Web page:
Correction appended August 12, 2014.
Over 250 trans* activists and allies took to the streets of Montreal’s Gay Village on Sunday to denounce the legal and bureaucratic barriers to trans* self-determination. The PARTICIPES collective of young trans* persons organized the demonstration as part of the Pervers/Cité radical queer festival, with the endorsement of 20 community groups and organizations.
The organizers centred their demands around the simplification of the procedures required to change one’s first name and gender marker on official documents. These procedures are currently a long and expensive process only available to Canadian citizens having reached the age of majority.
“If you want to change your name [and gender marker], you have to give up on any chance of having biological children – you have to be sterilized,” explained PARTICIPES spokesperson Lucas Charlie Rose in an interview with The Daily. “So we’re fighting to be able to change our names more easily, because it’s really a big source of stress for us.”
The requirement to undergo genital surgery before a gender marker change was eliminated in Quebec by the adoption of Bill 35 in December 2013. However, the newly elected Liberal government has as of yet failed to provide the regulatory framework required for the enforcement of the relevant portion of the bill, which means that, in practice, the requirement is still in place.
“It’s been over 200 days since the government passed [Bill 35] to allow trans* people to have their gender markers and names changed without having surgery,” Raphaele, a protester, told The Daily. “The law has received […] royal assent or whatever, and it’s still not on the books, because of transphobia I’m guessing, because of a Liberal government that doesn’t want trans* people to be able to change identity without surgery.”
“It’s an affront to myself. It puts me in a situation where I’m not normalized – I feel like less of a citizen,” they added. “It’s state violence against trans* people.”
“We should have power over our own bodies. It’s like, when you come out as trans*, your body doesn’t belong to you anymore.”
– Lucas Charlie Rose, PARTICIPES spokesperson
Addressing the crowd at Place Émilie-Gamelin before the march began, Action Santé Travesti(e)s et Transsexuel(le)s du Québec (ASTTeQ) outreach worker Betty Iglesias spoke to the particular challenges faced by trans* migrants without citizenship.
“I want to ask you to hear the voice of migrants and refugees who are now under double oppression because of their legal name and because of their identity,” Iglesias said in French. “Having citizenship is necessary to […] be recognized as a person eligible to make a demand [to change one’s name and gender marker].”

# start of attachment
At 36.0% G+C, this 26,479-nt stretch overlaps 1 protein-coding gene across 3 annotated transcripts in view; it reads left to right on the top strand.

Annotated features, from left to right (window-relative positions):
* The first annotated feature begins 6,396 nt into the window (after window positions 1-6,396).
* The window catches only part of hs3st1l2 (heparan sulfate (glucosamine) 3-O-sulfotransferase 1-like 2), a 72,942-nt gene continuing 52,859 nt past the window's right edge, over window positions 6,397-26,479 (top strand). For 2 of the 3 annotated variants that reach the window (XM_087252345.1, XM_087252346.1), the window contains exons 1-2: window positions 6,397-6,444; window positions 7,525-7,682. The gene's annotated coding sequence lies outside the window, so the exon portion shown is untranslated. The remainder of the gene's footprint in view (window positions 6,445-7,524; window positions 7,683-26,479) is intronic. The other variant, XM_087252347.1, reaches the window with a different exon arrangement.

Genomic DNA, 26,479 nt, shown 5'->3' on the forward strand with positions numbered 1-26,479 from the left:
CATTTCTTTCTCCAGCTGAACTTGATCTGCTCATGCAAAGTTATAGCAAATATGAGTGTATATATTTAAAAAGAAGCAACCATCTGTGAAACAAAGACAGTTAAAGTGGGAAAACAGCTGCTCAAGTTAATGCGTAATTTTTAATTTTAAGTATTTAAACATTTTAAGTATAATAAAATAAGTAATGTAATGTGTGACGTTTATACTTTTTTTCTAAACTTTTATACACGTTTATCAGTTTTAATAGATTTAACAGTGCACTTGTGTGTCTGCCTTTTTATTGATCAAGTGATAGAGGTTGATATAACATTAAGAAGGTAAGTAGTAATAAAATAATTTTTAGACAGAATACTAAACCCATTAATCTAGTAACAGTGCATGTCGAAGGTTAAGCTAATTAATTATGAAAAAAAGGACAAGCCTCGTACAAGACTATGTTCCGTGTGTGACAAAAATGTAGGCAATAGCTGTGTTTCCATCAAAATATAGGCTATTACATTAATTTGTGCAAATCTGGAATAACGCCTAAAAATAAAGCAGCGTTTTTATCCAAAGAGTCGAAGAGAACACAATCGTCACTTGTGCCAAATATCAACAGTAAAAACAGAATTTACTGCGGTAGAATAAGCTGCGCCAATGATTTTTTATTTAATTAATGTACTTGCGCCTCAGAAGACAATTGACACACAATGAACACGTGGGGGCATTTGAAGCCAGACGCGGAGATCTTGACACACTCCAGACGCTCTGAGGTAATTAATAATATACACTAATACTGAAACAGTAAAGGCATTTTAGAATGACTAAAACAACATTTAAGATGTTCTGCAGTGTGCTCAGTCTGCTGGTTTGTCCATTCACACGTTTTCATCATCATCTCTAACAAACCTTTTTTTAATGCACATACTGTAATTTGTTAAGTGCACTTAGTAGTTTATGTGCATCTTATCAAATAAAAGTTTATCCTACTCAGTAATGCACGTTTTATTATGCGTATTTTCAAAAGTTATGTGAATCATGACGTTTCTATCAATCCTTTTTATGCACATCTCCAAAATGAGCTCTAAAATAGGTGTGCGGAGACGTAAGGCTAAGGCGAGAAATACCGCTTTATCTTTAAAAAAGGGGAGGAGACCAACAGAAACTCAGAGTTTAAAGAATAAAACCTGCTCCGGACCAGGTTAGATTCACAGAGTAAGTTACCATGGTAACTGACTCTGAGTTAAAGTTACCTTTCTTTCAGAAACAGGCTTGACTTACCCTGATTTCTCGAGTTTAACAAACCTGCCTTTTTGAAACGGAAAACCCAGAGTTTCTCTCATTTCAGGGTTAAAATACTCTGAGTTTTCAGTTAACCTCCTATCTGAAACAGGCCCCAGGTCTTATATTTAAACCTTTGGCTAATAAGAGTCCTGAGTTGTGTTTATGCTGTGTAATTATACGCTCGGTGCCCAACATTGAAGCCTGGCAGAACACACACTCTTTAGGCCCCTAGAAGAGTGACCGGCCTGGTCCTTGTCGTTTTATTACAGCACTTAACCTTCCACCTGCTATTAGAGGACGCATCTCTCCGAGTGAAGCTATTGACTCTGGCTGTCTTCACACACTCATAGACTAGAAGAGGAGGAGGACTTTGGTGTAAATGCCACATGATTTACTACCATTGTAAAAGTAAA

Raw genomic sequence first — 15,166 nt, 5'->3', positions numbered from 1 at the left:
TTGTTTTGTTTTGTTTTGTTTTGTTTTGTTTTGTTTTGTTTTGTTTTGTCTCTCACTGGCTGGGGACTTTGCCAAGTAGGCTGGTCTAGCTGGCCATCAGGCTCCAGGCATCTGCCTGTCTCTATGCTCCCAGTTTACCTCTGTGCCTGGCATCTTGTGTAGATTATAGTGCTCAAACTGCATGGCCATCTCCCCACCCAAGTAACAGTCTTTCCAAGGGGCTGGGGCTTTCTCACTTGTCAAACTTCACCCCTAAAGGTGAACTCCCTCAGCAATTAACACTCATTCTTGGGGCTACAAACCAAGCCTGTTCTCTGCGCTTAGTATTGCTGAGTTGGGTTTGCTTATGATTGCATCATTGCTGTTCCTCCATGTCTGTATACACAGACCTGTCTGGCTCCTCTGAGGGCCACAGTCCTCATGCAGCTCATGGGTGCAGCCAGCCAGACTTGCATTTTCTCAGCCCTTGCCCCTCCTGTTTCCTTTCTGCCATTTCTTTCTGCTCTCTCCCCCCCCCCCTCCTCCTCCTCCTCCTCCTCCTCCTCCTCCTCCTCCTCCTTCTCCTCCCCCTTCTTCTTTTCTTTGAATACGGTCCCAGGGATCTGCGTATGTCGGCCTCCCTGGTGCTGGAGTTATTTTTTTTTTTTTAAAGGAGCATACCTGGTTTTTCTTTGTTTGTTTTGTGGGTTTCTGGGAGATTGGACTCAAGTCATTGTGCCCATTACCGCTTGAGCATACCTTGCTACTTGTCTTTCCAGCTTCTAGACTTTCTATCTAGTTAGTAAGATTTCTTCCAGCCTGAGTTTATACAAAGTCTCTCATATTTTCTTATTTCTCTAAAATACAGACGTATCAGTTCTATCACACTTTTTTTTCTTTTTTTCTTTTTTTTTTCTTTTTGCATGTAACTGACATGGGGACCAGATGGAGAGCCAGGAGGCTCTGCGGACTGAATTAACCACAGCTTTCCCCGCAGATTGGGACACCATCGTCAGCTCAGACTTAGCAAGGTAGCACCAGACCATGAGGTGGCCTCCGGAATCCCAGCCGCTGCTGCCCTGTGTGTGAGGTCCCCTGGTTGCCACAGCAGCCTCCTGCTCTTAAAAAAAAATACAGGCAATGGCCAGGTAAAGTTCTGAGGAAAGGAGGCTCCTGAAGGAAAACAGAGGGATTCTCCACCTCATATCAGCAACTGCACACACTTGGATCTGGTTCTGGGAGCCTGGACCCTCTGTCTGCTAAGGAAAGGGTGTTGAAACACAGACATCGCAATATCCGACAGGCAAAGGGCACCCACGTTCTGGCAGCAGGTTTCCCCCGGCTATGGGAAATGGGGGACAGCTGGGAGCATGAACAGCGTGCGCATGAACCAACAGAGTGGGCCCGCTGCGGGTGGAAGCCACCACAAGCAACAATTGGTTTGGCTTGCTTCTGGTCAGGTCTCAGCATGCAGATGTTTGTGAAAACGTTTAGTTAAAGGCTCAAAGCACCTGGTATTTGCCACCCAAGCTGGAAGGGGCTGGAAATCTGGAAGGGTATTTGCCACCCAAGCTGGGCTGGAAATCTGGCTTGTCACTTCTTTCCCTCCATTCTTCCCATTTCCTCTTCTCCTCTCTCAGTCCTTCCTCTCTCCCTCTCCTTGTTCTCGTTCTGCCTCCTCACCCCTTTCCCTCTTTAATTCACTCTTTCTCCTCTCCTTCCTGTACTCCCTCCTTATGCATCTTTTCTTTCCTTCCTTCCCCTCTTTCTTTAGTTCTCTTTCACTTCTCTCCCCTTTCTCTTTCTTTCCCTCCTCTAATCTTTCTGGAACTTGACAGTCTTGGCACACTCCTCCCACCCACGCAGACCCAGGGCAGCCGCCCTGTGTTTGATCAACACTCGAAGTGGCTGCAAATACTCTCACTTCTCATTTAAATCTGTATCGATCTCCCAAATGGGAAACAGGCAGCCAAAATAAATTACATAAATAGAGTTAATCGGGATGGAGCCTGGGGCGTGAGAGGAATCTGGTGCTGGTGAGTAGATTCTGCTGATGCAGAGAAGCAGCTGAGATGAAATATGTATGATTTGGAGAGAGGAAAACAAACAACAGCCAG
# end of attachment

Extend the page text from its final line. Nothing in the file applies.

Speaking to The Daily, Rose highlighted the difficulties that trans* people face in their interactions with the medical community.
“To get hormones, we have to go see therapists, doctors, endocrinologists, and most of them are transphobic, and it’s really easy to be rejected by the doctors because they are not aware of what being transgender is,” said Rose. “To get surgery, to get hormones, and to get our names changed, we have to go see people who have a big authority on this even though they have no idea what it is, and they’re not educated about it. We spend most of our time trying to educate doctors and all these people.”
“We should have power over our own bodies,” added Rose. “It’s like, when you come out as trans*, your body doesn’t belong to you anymore, it belongs to all these people – and so that’s what we’re fighting for today.”
Having marched for about two hours, the demonstrators reached the offices of the Directeur de l’état civil – the Quebec governmental institution that controls name and gender marker changes – near the Place-des-Arts metro station. A minute of silence for victims of violence against trans* people was held, and many protesters wrote their names in chalk on the glass windows of the building.
The organizers at PARTICIPES noted that they hoped to make the march a yearly occurrence, a statement applauded by the protesters who were present.
“It’s a way to tell the authorities or the state that trans* people exist, that we live lives, we have value, and we’re still surviving despite what you’re doing to us,” said Raphaele.
An earlier version of this article stated that, before the sanction of Bill 35, genital surgery was a requirement for a name change. In fact, it was a requirement for a gender marker change.